Bridging Two Worlds
Our awareness resides, moment to moment, in either the conventional or transcendental realities. Each of these realities has its own truths. From a conventional view, illness is a misfortune and death is final. From a transcendent perspective, illness (or any adversity) is a perfectly natural part of life and death is an illusion-our transcendent self-pure Awareness, is never born and never dies.
Most of the time, conventional reality monopolizes our attention with the stuff of everyday life-the challenges of education, earning a living, relationships, family, and health. Conventional reality contains the complications of experience, memory, identity, and duality fashioned out of the meanings and stories we impose upon a pure and mysterious Field of Being. Our dramas, played out in the theater of gain and loss, desire and satisfaction, seem real and important to us. Conventional life involves the pursuit of satisfaction and fulfillment, wherein our happiness depends upon events unfolding in line with our desires, hopes, and expectations. Thus immersed in our conventional agreements-clinging to the versions of reality that seem entirely true and justified, trying to make things work out-we suffer from attachment, craving, and anxiety, leading lives of "quiet desperation."
Then one day, on the path of our personal evolution, we simultaneously realize two things that had previously escapted our notice: First, we discover that we live and believe, nearly all the time, in the conventional world; second, we notice that we are suffering. If our pain takes the form of an acute illness, injury, or personal loss. If we suffer a lack of money, making more money alleviates this pain; if we suffer physical illness, a return to health solves this issue. Every problem has a solution.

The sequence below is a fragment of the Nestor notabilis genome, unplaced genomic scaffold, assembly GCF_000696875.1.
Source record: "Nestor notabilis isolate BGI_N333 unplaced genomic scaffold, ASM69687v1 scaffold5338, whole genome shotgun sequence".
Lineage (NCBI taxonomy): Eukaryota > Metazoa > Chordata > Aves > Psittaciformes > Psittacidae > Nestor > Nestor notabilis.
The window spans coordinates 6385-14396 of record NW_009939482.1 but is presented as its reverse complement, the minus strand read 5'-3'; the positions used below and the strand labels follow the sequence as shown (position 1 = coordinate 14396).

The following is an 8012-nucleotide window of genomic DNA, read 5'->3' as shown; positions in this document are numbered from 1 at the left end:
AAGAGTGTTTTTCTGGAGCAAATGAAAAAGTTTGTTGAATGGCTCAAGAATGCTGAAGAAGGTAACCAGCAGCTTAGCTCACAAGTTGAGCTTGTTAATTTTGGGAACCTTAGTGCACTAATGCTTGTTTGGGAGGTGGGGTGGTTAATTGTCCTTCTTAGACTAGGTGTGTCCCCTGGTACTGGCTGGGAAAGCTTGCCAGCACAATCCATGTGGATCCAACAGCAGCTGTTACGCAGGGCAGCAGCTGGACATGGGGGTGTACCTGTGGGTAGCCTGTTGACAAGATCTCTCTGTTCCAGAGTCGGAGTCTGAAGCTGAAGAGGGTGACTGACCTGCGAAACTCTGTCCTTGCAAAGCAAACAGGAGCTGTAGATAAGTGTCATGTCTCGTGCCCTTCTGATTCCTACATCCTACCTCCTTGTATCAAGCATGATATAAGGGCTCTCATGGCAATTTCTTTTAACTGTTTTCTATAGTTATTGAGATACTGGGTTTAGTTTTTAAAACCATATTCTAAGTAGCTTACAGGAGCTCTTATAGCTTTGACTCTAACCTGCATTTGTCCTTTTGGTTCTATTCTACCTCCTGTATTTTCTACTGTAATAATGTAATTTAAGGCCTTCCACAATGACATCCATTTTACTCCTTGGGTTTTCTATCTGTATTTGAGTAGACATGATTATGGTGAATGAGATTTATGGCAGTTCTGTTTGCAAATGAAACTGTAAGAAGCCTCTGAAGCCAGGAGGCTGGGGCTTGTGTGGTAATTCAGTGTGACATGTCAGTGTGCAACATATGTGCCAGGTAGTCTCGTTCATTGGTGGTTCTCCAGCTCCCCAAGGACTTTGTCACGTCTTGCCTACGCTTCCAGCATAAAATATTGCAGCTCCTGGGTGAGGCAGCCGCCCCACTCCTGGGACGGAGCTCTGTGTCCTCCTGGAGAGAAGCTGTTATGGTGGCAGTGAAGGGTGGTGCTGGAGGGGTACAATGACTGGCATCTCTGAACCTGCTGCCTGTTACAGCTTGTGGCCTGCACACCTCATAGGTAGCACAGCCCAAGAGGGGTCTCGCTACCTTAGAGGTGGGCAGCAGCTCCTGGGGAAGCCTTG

Only when we are willing risk all that we think we know, to relinquish familiar truths that no longer serve, to look beyond consensus reality and venture into the unknown can we finally step out of the endless search for conventional solutions. We need to realize that we ourselves are the center and cause of our situation. This marks a turning point: We become interested not just in self-improvement, but in self-transcendence. We take a leap of faith that launches us on our search for a Teacher, Process, or Path to awakening. We may attend seminars, read books, engage practices, and learn from a variety of guides.
The spiritual traditions point to such a transcendent Reality than that which we perceive in our usual state of consciousness. This Reality lies outside our everyday stories and assumptions, beyond the boundaries of our common beliefs. Its truths are not found in formulas, visions, or mystical experiences, but in a simple yet profound shift in perspective-a shift that reveals the Great Simplicity of What Is, prior to all our complications.